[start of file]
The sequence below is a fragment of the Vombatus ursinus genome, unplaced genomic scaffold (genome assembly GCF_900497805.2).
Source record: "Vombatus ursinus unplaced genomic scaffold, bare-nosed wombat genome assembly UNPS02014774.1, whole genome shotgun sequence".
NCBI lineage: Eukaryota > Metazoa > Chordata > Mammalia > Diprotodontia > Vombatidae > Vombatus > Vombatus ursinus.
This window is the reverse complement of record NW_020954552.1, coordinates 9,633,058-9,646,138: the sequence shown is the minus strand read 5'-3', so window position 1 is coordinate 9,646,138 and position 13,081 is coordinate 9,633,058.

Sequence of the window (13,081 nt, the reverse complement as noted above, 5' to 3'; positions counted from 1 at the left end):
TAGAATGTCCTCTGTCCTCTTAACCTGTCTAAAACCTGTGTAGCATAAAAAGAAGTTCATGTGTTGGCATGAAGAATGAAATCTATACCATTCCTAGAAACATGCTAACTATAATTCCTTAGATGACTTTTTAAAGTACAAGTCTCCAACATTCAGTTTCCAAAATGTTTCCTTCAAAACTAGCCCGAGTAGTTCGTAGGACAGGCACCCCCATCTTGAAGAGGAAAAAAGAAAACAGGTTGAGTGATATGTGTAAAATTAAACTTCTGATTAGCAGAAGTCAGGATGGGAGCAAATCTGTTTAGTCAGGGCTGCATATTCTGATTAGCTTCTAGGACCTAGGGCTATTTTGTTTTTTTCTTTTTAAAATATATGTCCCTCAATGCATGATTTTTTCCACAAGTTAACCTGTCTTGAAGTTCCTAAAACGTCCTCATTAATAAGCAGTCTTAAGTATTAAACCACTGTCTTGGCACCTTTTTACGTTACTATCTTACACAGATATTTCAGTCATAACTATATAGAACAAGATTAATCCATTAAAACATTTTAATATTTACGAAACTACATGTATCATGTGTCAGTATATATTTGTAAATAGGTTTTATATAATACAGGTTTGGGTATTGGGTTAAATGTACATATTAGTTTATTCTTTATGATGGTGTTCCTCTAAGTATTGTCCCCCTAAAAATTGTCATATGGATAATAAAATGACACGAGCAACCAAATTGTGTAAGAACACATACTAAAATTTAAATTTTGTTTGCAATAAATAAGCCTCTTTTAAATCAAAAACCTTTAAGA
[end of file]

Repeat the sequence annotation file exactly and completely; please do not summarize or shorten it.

The sequence below is a fragment of the Vombatus ursinus genome, unplaced genomic scaffold (genome assembly GCF_900497805.2).
Source record: "Vombatus ursinus unplaced genomic scaffold, bare-nosed wombat genome assembly UNPS02014774.1, whole genome shotgun sequence".
NCBI lineage: Eukaryota > Metazoa > Chordata > Mammalia > Diprotodontia > Vombatidae > Vombatus > Vombatus ursinus.
This window is the reverse complement of record NW_020954552.1, coordinates 9,633,058-9,646,138: the sequence shown is the minus strand read 5'-3', so window position 1 is coordinate 9,646,138 and position 13,081 is coordinate 9,633,058.

Sequence of the window (13,081 nt, the reverse complement as noted above, 5' to 3'; positions counted from 1 at the left end):
TAGAATGTCCTCTGTCCTCTTAACCTGTCTAAAACCTGTGTAGCATAAAAAGAAGTTCATGTGTTGGCATGAAGAATGAAATCTATACCATTCCTAGAAACATGCTAACTATAATTCCTTAGATGACTTTTTAAAGTACAAGTCTCCAACATTCAGTTTCCAAAATGTTTCCTTCAAAACTAGCCCGAGTAGTTCGTAGGACAGGCACCCCCATCTTGAAGAGGAAAAAAGAAAACAGGTTGAGTGATATGTGTAAAATTAAACTTCTGATTAGCAGAAGTCAGGATGGGAGCAAATCTGTTTAGTCAGGGCTGCATATTCTGATTAGCTTCTAGGACCTAGGGCTATTTTGTTTTTTTCTTTTTAAAATATATGTCCCTCAATGCATGATTTTTTCCACAAGTTAACCTGTCTTGAAGTTCCTAAAACGTCCTCATTAATAAGCAGTCTTAAGTATTAAACCACTGTCTTGGCACCTTTTTACGTTACTATCTTACACAGATATTTCAGTCATAACTATATAGAACAAGATTAATCCATTAAAACATTTTAATATTTACGAAACTACATGTATCATGTGTCAGTATATATTTGTAAATAGGTTTTATATAATACAGGTTTGGGTATTGGGTTAAATGTACATATTAGTTTATTCTTTATGATGGTGTTCCTCTAAGTATTGTCCCCCTAAAAATTGTCATATGGATAATAAAATGACACGAGCAACCAAATTGTGTAAGAACACATACTAAAATTTAAATTTTGTTTGCAATAAATAAGCCTCTTTTAAATCAAAAACCTTTAAGA